The maximum distance a light can be seen in clear weather (meteorological visibility of ten nautical miles)
A maritime navigational aid with a nominal range of ten or more nautical miles. When its nominal range is less than ten nautical miles it is known as a beacon.
A cylindrical piece of glass that was inserted into the burner to protect the flame and prevent it from going out.
aa metallic tube fixed inside the optic into which the funnel of the burner or lamp was inserted to facilitate combustion.
The intervals of light perceived during the observation of a lighthouse
Dvice used for producing intermittent light. Flashers were used to produce rhythmic light patterns with non-rotating stationary optics.
A device used in the 1920s and 30s for producing acetylene gas to fuel the lighthouse’s lighting system.
An incandescent petrol vapour lamp manufactured at the Chance Brothers’ factory in Birmingham and in common use in Spanish lighthouses for many years.
A lamp fuelled by paraffin or petrol, using a single or double wick and used in short and medium range lighthouses.
Olive oil fuelled lamp equipped with pistons for pumping the fuel to the burner.
Olive oil fuelled lamp equipped with a clockwork mechanism and weights for pumping the fuel to the burner.
Lamps that used a mixed wick and mantle burner system that were in common use in short range lighthouses or as a back up system in mid-range lighthouses.
Gglass and metallic structure for protecting the lens and lamps from the wind and rain while providing maximum visibility for the light.
Lantern with a glass roof meaning that the light pattern is also visible from the air. The lens must be equipped with special prisms so that the beams of light are emitted simultaneously towards the horizon and the sky.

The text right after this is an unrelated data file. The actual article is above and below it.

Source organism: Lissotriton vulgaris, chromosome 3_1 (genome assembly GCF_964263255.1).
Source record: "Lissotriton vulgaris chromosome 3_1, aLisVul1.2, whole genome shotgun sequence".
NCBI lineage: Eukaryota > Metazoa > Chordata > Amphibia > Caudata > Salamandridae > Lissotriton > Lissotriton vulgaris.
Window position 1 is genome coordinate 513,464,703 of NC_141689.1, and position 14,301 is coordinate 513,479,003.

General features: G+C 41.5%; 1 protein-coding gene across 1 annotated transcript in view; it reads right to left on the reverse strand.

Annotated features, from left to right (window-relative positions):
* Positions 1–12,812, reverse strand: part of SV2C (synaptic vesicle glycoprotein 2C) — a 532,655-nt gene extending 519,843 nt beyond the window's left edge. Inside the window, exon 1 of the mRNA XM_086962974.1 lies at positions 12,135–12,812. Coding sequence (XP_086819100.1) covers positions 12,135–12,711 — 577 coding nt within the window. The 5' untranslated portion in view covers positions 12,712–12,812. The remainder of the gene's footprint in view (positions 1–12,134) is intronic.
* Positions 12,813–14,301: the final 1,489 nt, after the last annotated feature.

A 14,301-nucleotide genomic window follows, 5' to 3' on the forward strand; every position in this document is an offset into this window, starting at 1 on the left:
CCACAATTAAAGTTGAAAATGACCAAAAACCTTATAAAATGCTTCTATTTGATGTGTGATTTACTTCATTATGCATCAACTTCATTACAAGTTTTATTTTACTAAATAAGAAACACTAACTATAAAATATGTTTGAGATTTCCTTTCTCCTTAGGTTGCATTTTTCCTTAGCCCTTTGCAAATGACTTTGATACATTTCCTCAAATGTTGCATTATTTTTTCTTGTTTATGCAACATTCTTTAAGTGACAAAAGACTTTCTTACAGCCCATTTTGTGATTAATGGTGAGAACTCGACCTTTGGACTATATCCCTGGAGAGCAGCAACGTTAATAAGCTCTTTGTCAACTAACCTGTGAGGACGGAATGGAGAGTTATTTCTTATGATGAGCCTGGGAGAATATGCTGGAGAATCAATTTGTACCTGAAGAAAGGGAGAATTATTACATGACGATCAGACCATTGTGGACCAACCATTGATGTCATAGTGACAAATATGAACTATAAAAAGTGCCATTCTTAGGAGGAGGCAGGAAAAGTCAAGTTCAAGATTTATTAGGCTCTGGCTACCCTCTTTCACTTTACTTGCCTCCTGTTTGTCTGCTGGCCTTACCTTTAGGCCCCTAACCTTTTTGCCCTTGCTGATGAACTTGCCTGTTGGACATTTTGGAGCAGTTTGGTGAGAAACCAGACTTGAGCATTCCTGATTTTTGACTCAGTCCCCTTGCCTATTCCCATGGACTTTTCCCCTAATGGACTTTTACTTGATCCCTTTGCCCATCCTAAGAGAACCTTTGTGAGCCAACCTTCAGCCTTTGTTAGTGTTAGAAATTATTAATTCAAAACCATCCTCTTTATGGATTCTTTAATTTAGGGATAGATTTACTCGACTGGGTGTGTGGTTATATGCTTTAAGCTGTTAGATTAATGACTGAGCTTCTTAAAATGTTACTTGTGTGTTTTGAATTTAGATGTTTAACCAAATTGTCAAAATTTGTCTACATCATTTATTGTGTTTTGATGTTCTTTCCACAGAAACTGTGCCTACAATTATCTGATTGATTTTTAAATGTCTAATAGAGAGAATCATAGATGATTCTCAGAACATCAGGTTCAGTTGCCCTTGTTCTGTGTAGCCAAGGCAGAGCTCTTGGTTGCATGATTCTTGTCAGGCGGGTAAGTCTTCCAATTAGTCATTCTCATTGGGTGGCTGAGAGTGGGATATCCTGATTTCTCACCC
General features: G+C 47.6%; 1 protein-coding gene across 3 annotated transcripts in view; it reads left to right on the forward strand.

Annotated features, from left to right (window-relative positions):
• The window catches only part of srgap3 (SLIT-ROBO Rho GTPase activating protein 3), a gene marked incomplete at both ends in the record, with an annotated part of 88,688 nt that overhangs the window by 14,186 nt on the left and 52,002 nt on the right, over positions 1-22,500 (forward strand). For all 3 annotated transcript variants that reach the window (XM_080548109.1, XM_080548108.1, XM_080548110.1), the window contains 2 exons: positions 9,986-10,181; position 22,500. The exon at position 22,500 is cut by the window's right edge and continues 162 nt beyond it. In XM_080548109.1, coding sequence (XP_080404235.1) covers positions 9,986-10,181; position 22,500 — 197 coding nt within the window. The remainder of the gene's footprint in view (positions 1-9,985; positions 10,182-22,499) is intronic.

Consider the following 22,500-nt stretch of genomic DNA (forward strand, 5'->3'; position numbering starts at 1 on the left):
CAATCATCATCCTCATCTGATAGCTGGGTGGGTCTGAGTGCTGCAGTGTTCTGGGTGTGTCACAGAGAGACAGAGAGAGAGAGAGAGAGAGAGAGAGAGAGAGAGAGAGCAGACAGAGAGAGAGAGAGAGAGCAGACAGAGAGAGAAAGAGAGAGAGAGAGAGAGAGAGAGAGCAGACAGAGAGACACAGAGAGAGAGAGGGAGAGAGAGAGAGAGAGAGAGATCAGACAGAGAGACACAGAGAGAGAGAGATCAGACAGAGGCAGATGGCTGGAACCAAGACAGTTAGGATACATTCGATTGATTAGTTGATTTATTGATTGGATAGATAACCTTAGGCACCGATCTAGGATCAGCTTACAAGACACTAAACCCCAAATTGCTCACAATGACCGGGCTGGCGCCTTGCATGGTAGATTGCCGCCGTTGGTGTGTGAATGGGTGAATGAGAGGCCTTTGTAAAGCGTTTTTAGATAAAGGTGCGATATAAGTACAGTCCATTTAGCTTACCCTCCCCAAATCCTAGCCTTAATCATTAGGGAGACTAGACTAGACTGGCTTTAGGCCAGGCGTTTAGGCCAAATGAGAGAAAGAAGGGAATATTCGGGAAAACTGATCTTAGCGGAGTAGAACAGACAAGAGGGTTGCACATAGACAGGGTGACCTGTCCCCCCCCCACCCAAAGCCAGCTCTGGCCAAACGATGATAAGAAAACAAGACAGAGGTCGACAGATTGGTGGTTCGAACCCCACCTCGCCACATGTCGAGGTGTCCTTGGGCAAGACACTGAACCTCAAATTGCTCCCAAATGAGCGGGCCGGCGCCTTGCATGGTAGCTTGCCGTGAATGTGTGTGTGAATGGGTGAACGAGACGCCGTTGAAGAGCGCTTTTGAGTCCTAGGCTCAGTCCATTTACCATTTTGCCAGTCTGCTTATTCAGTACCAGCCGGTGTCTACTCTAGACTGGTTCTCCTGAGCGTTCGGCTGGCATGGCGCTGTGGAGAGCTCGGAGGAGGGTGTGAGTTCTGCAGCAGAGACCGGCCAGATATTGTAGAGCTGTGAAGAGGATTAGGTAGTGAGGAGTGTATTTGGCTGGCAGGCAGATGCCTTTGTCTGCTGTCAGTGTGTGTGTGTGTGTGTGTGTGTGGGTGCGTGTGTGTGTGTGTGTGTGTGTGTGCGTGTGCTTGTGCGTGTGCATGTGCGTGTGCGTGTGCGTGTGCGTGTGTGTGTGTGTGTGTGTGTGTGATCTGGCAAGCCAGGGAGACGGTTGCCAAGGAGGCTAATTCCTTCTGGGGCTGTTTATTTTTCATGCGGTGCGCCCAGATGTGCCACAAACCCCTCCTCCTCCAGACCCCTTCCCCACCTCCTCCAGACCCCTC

Clockwork system equipped with lifting gear used in lighthouses employing rotating optics. The lighthouse keeper had to take the weights to the top of the tower, often several times during a single night if the tower was not high enough.
Measurement used at sea corresponding to 1852 metres.
The part of the lamp into which the wicks were inserted in order to produce the flame needed to produce the light
The intervals of darkness between two flashes
Optic where lenses and prisms use the reflection and refraction of light in order to attain the required light range.
Non-rotating optics which, when combined with flashers, produce a rhythmic light pattern.
Optic with lenses that only produce refraction of light. Generally used in shorter range lighthouses than those using catadioptric lenses.
In the 19th Century lighthouses were classified into six orders, following the French practice. This classification was based on the focal distance of the lighthouse’s optic; the most powerful were the lighthouses of the 1st Order with 900mm focal distance optics and the least, those of the 6th Order with much smaller optics of 150mm of focal distance.
Duration of the sequence of flashes and occultations of a lighthouse before repetition. For example the light pattern of Portopí lighthouse has a period of 15 seconds where two flashes can be observed.
Rotating optical system
System of optical mechanisms and rotating machinery for producing the light pattern of a lighthouse. Formerly lighthouses with occultations used a system of rotating screens in order to hide the light.
Small metallic wheels supporting rotating optics. This old-fashioned rotation system produced light patterns with extremely long periods. Later on this system was replaced by a mercury bath where the optic floated producing faster rotation and shorter rhythmic periods.